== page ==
I have posted on SSRN a very close to final version of this paper, to be published in the University of New Hampshire Law Review. Here is the abstract:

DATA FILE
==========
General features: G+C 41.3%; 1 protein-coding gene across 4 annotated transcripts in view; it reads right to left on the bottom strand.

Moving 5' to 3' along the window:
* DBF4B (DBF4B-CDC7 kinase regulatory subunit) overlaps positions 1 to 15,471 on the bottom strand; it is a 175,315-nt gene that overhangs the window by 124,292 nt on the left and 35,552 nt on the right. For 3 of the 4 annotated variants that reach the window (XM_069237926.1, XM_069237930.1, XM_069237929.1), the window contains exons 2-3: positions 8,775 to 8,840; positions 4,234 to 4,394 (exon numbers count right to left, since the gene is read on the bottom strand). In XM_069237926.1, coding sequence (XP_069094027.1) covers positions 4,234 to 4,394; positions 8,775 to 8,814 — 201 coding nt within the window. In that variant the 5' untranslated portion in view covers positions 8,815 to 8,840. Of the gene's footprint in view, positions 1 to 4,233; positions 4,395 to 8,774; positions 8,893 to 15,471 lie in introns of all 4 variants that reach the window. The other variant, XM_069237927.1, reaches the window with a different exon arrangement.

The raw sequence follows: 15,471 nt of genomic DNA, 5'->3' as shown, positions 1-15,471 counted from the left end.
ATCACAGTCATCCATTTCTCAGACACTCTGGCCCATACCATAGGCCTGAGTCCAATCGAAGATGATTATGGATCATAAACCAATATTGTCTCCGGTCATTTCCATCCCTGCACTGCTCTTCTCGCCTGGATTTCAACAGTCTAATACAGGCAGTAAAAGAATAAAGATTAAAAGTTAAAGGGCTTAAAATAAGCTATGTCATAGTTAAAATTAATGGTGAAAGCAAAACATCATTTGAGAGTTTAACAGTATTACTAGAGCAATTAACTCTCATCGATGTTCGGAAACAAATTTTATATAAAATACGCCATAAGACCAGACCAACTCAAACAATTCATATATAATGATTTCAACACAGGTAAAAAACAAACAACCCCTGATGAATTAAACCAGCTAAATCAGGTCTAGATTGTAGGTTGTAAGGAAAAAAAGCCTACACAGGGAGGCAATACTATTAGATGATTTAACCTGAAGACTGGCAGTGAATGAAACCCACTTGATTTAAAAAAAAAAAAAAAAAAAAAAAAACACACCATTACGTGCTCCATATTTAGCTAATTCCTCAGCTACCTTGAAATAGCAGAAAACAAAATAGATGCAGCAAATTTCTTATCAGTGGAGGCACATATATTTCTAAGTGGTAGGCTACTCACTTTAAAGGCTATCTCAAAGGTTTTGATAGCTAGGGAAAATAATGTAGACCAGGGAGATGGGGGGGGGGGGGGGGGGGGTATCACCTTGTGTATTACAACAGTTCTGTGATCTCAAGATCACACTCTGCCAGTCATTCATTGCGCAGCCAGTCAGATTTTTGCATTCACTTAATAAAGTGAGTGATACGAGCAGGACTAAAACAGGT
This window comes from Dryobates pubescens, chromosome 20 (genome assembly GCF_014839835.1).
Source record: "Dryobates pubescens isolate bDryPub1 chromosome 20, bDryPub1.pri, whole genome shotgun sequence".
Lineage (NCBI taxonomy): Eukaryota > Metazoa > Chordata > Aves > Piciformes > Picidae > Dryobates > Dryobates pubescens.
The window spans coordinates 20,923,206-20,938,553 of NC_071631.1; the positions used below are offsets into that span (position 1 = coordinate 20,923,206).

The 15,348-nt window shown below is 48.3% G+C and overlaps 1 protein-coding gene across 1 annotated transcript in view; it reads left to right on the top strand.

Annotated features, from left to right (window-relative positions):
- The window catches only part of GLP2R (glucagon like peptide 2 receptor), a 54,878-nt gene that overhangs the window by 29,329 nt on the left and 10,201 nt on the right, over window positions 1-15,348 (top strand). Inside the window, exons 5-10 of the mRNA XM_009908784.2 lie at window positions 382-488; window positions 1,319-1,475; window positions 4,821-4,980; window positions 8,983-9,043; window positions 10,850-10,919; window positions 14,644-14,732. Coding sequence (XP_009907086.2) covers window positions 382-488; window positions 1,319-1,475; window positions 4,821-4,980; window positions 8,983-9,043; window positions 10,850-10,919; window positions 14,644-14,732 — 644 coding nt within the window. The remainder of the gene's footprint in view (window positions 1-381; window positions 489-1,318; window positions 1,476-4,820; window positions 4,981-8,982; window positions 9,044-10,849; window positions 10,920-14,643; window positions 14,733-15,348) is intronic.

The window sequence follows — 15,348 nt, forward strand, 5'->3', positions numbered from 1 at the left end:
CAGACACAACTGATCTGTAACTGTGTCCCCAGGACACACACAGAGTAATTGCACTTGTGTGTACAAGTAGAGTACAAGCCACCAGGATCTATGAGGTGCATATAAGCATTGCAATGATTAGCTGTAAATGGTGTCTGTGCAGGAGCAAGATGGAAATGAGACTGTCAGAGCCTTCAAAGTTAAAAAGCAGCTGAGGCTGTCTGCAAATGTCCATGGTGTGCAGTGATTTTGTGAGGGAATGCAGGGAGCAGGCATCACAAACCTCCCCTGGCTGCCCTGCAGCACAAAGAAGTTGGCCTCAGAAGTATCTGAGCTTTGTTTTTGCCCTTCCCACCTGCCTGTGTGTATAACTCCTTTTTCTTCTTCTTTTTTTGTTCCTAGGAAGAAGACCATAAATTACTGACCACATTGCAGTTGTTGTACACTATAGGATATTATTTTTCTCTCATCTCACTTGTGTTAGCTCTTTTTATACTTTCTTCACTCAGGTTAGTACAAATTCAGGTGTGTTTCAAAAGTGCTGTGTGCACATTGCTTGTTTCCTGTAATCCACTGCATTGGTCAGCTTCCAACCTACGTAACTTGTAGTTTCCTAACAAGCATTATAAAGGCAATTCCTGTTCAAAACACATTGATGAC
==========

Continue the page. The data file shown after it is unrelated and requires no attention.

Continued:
Total Vote Runoff (TVR) is an electoral system designed to be identical to Instant Runoff Voting (IRV), which is the most commonly understood and implemented form of Ranked Choice Voting (RCV) in the United States, except for one key detail. Like IRV, TVR sequentially eliminates the weakest candidate on the ranked-choice ballot when no candidate is ranked first on a majority of ballots. Unlike IRV, however, TVR identifies the weakest candidate to be eliminated based on the total votes each candidate receives on all the ballots, rather than just the number of first-place votes (as IRV does). A candidate’s total votes from each ballot is defined as the number of other candidates the candidate is ranked higher than on the ballot — as being ranked higher than another candidate is equivalent to securing a vote against that candidate, given that ranked-choice ballots can be conceived as mathematically equivalent to a round-robin election among all the candidates on the ballot. TVR has the advantage, compared to IRV, of always electing a candidate whom a majority of voters prefer to each other candidate on the ballot and thus who would be the undefeated winner of the round-robin election. More generally, TVR improves upon the instant runoff nature of the IRV process by using all the information from each ranked-choice ballot, rather than just first-choice preferences, in order to determine which candidate most deserves to be eliminated in the instant runoff procedure. A comparison of TVR and IRV in the context of the most recent midterm elections in the United States shows that TVR potentially could perform better than IRV in redressing the increased polarization affecting American politics, resulting in elections that better represent the preferences that a majority of voters record with their ballots.